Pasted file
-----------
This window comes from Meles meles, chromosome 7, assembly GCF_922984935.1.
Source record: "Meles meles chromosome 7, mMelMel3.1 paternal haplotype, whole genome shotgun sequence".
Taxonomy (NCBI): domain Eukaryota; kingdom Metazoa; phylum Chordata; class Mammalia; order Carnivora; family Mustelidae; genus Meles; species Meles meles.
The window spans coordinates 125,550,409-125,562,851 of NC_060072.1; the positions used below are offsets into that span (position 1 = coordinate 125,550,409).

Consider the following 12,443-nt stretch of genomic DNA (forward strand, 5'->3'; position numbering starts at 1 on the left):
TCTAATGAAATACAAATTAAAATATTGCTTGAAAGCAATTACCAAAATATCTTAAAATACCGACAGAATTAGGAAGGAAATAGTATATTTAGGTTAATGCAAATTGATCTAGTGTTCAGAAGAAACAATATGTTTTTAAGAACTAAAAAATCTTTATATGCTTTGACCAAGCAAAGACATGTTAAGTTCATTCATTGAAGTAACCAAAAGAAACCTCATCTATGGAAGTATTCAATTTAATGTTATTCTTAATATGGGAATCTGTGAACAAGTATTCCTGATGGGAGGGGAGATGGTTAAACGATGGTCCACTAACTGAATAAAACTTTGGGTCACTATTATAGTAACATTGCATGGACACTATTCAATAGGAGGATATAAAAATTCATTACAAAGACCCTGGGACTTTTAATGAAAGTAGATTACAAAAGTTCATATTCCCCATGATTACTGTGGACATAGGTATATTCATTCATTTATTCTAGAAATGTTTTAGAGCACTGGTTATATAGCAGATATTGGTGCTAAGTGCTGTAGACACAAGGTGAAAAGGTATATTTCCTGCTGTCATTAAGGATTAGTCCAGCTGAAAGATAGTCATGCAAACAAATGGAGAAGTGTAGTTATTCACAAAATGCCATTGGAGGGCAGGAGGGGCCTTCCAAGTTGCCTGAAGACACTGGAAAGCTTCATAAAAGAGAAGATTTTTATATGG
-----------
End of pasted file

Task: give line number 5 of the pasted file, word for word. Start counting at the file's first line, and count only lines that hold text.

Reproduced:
Consider the following 12,443-nt stretch of genomic DNA (forward strand, 5'->3'; position numbering starts at 1 on the left):